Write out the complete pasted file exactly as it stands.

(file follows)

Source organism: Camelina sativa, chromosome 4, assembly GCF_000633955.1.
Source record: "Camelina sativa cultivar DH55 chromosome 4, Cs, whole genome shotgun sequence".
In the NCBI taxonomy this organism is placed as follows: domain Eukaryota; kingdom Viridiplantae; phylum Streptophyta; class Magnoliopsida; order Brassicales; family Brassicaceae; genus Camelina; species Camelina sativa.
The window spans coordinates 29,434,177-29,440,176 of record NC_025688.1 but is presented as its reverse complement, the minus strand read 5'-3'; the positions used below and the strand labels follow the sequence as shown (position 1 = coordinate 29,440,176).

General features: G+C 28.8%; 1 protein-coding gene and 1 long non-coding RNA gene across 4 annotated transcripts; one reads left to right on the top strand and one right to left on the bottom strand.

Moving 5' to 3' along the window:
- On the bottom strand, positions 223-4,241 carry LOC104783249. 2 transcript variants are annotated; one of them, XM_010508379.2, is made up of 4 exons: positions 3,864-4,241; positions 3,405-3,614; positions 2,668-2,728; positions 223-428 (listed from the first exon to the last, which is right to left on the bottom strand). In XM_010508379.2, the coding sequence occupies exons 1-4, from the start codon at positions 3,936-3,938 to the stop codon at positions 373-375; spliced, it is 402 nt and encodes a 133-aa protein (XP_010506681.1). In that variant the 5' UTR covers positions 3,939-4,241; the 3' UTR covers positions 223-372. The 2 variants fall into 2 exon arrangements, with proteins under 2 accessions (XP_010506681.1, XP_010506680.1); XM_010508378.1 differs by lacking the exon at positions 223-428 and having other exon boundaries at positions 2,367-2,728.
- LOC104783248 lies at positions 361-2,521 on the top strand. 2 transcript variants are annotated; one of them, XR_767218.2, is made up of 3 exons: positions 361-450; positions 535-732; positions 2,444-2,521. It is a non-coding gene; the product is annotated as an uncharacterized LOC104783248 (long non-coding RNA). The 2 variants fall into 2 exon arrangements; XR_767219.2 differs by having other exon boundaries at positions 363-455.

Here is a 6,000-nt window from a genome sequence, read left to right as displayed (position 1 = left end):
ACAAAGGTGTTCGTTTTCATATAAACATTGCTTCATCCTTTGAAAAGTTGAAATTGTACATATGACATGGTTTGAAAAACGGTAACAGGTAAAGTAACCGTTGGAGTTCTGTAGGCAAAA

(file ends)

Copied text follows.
Source organism: Camelina sativa, chromosome 4, assembly GCF_000633955.1.
Source record: "Camelina sativa cultivar DH55 chromosome 4, Cs, whole genome shotgun sequence".
In the NCBI taxonomy this organism is placed as follows: domain Eukaryota; kingdom Viridiplantae; phylum Streptophyta; class Magnoliopsida; order Brassicales; family Brassicaceae; genus Camelina; species Camelina sativa.
The window spans coordinates 29,434,177-29,440,176 of record NC_025688.1 but is presented as its reverse complement, the minus strand read 5'-3'; the positions used below and the strand labels follow the sequence as shown (position 1 = coordinate 29,440,176).

General features: G+C 28.8%; 1 protein-coding gene and 1 long non-coding RNA gene across 4 annotated transcripts; one reads left to right on the top strand and one right to left on the bottom strand.

Moving 5' to 3' along the window:
- On the bottom strand, positions 223-4,241 carry LOC104783249. 2 transcript variants are annotated; one of them, XM_010508379.2, is made up of 4 exons: positions 3,864-4,241; positions 3,405-3,614; positions 2,668-2,728; positions 223-428 (listed from the first exon to the last, which is right to left on the bottom strand). In XM_010508379.2, the coding sequence occupies exons 1-4, from the start codon at positions 3,936-3,938 to the stop codon at positions 373-375; spliced, it is 402 nt and encodes a 133-aa protein (XP_010506681.1). In that variant the 5' UTR covers positions 3,939-4,241; the 3' UTR covers positions 223-372. The 2 variants fall into 2 exon arrangements, with proteins under 2 accessions (XP_010506681.1, XP_010506680.1); XM_010508378.1 differs by lacking the exon at positions 223-428 and having other exon boundaries at positions 2,367-2,728.
- LOC104783248 lies at positions 361-2,521 on the top strand. 2 transcript variants are annotated; one of them, XR_767218.2, is made up of 3 exons: positions 361-450; positions 535-732; positions 2,444-2,521. It is a non-coding gene; the product is annotated as an uncharacterized LOC104783248 (long non-coding RNA). The 2 variants fall into 2 exon arrangements; XR_767219.2 differs by having other exon boundaries at positions 363-455.

Here is a 6,000-nt window from a genome sequence, read left to right as displayed (position 1 = left end):
ACAAAGGTGTTCGTTTTCATATAAACATTGCTTCATCCTTTGAAAAGTTGAAATTGTACATATGACATGGTTTGAAAAACGGTAACAGGTAAAGTAACCGTTGGAGTTCTGTAGGCAAAA